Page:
President Trump’s inaugural address alarmed many educators around the country with his reference to public schools. Here’s what he said:

At the center of this movement is a crucial conviction, that a nation exists to serve its citizens. Americans want great schools for their children, safe neighborhoods for their families and good jobs for themselves. These are just and reasonable demands of righteous people and a righteous public.
But for too many of our citizens, a different reality exists: mothers and children trapped in poverty in our inner cities; rusted-out factories scattered like tombstones across the landscape of our nation; an education system flush with cash, but which leaves our young and beautiful students deprived of all knowledge; and the crime and the gangs and the drugs that have stolen too many lives and robbed our country of so much unrealized potential.
This American carnage stops right here and stops right now.

The notion that public school districts are loaded with money is certainly not new, and, objectively, it is true that a lot of money is spent on public education in the United States. That, however, doesn’t explain stories with headlines like this one, for example, on Oklahoma’s NewsOK.com, “Education foundations help bolster school budgets.” It starts this way:

“As school districts battle monster budget cuts, education foundations for rural and urban schools are funding grants for innovative teaching and filling in gaps by providing basic classroom supplies.”

In this post, a teacher takes issue with Trump’s characterization of public schools. He is Jake Miller, a seventh-grade American history teacher in Harrisburg. Miller is the 2016 National History Day Pennsylvania Teacher of the Year and a 2017 National Education Association Teacher of Excellence. His articles have appeared in The Washington Post, the Guardian, and several other periodicals. He has been writing for the Educator’s Room website, where a version of this post first appeared, since 2012.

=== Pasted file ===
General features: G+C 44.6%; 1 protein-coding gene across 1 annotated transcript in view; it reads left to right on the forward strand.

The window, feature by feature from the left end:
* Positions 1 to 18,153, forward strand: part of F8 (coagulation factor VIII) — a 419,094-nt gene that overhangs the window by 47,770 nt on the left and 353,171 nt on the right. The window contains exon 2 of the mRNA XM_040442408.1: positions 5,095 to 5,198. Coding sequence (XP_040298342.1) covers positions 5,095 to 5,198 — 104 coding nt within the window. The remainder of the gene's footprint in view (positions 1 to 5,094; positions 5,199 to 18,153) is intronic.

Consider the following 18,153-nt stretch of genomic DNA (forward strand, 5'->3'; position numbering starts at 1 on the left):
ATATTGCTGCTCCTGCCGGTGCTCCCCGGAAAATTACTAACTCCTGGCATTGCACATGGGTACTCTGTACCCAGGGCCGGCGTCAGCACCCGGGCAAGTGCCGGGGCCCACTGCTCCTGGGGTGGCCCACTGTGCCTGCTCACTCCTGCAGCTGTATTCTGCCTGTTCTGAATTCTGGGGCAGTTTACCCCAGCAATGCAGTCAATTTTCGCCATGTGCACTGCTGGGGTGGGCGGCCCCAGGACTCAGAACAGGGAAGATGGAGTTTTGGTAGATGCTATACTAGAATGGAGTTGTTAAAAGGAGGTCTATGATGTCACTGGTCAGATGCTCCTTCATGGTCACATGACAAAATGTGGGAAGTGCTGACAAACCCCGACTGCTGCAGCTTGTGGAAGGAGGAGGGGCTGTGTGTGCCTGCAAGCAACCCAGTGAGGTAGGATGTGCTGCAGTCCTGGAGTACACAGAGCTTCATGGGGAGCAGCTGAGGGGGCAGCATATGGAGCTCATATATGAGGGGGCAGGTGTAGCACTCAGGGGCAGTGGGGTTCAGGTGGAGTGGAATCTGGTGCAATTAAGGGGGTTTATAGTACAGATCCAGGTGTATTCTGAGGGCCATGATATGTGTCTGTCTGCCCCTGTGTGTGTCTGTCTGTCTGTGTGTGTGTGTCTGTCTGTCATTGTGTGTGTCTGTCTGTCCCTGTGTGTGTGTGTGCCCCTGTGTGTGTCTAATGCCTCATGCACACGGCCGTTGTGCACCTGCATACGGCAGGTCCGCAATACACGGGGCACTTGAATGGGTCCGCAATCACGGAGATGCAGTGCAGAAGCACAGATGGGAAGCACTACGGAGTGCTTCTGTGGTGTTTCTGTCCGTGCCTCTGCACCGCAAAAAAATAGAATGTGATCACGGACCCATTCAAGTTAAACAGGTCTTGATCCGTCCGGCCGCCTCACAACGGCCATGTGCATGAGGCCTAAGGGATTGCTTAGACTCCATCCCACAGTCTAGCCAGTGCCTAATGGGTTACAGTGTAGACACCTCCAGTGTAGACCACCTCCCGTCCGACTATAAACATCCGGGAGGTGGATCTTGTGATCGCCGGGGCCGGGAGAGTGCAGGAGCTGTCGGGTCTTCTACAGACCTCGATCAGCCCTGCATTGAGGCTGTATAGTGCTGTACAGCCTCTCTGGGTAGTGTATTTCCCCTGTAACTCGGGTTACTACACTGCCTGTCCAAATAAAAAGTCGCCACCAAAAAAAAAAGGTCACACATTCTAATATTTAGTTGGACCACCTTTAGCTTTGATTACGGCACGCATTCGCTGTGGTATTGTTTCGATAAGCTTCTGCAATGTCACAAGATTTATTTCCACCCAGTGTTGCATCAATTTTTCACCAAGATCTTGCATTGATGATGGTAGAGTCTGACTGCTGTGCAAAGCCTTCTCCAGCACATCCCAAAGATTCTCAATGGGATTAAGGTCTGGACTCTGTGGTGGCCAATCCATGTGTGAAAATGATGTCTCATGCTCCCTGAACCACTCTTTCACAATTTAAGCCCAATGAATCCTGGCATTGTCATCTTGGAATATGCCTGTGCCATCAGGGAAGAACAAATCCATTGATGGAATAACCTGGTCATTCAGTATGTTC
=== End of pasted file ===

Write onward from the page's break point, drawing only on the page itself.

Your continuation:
By Jake Miller

In his inaugural address, President Trump said that the United States was burdened with “an education system flush with cash, but which leaves our young and beautiful students deprived of all knowledge.”

Let’s examine what the five presidents previous to Trump said about education in their inaugural addresses:

  • “Our schools fail too many … And we will transform our schools and colleges and universities to meet the demands of a new age.” –President Barack Obama, 2009
  • “The ambitions of some Americans are limited by failing schools and hidden prejudice and the circumstances of their birth. And sometimes our differences run so deep, it seems we share a continent but not a country. We do not accept this, and we will not allow it.…Together we will reclaim America’s schools before ignorance and apathy claim more young lives…Government has great responsibilities for public safety and public health, for civil rights and common schools. Yet, compassion is the work of a nation, not just a government.” –President George W. Bush, 2001
  • “The urgent question of our time is whether we can make change our friend and not our enemy… and when millions of poor children cannot even imagine the lives we are calling them to lead, we have not made change our friend…We must provide for our Nation the way a family provides for its children… Let us all take more responsibility not only for ourselves and our families but for our communities and our country.” -President Bill Clinton, 1993
  • “Our children are watching in schools throughout our great land. And to them I say, thank you for watching democracy’s big day. For democracy belongs to us all, and freedom is like a beautiful kite that can go higher and higher with the breeze. And to all I say, no matter what your circumstances or where you are, you are part of this day, you are part of the life of our great nation.” –President George H. W. Bush, 1989
  • “[‘We the People’] is made up of men and women who raise our food, patrol our streets, man our mines and factories, teach our children, keep our homes, and heal us when we’re sick—professionals, industrialists, shopkeepers, clerks, cabbies, and truck drivers.” –President Ronald Reagan, 1981

Even where the rhetoric is about “failing schools,” there is an expressed hope to improve the lives of children. To be fair, Trump, too, echoed that sentiment when he said in the same address: